I’m not sure why, but this makes me a little sad:
AN era of aviation history has drawn to a close with the US-made F-14 Tomcat fighter plane – the one flown into the danger zone by Tom Cruise in the film Top Gun – being withdrawn from active service.
The Tomcat is going into mothballs because advances in military technology have made its greatest attribute – the ability to manoeuvre at high speeds and in close combat situations – redundant.
Fighter planes no longer need such abilities because they don’t dogfight any more. Instead, pilots shoot at each other with target-seeking rockets, sometimes from 20km away.
The Tomcats were officially retired from service last week, replaced by FA-18 Super Hornets that are cheaper to maintain, easier to operate from aircraft carriers and able to carry more bombs.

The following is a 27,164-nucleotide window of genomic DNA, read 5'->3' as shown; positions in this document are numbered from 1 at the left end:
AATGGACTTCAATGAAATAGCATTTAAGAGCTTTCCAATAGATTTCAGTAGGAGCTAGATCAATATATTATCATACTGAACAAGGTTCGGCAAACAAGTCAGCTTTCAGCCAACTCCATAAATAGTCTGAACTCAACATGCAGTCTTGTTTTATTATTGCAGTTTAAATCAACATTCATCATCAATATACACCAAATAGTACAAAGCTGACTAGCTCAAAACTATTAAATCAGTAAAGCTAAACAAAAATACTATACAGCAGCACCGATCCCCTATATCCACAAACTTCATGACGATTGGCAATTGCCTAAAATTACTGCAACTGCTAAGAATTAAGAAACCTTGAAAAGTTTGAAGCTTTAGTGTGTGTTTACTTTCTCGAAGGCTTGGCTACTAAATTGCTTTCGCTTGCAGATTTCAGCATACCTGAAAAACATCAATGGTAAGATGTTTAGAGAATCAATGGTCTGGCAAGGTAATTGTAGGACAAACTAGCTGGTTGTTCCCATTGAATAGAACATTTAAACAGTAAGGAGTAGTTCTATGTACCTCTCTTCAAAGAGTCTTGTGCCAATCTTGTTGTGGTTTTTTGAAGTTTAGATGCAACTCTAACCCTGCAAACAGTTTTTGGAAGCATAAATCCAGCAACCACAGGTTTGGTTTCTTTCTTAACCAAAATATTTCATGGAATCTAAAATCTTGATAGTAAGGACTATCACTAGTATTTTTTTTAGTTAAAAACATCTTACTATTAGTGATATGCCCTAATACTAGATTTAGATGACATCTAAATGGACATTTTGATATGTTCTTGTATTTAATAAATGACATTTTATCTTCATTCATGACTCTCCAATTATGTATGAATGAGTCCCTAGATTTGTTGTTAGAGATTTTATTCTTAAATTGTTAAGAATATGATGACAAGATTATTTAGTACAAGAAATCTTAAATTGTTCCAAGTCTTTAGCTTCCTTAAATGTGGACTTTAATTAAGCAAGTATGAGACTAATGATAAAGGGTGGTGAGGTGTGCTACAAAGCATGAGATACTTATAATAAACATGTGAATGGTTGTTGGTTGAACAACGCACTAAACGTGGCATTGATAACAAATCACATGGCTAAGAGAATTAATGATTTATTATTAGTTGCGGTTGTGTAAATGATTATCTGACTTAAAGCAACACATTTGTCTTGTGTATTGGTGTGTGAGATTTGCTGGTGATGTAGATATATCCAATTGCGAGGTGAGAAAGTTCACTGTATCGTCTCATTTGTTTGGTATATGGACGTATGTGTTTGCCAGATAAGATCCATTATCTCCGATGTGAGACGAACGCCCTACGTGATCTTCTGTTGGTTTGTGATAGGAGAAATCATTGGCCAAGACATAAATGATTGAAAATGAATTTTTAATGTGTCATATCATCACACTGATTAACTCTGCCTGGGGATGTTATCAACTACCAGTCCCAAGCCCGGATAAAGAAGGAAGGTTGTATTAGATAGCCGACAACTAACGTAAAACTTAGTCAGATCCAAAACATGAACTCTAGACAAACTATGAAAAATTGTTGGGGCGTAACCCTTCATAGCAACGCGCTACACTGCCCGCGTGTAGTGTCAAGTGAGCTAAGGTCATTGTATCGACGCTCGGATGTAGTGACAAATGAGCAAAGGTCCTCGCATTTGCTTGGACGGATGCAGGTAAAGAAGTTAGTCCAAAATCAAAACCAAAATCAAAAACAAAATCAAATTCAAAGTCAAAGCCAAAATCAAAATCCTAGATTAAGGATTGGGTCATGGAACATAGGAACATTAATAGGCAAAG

The F-14 requires nearly 50 maintenance hours for every flight hour compared to five to 10 hours maintenance for the FA-18.
The F-14 entered operational service in 1974 when two squadrons were assigned to the USS Enterprise, replacing F-4 Phantom fighters that were eventually phased out in 1986.
The Tomcat was designed in the Cold War era to be the world’s best fighter-interceptor. Its primary task was to defend aircraft carriers against cruise missile-armed Soviet aircraft.
I thought they were deployed to deliver a particularly heavy missile. But I forget the exact details and don’t really keep up on this sort of thing. I just marvel at the capabilities and the engineering.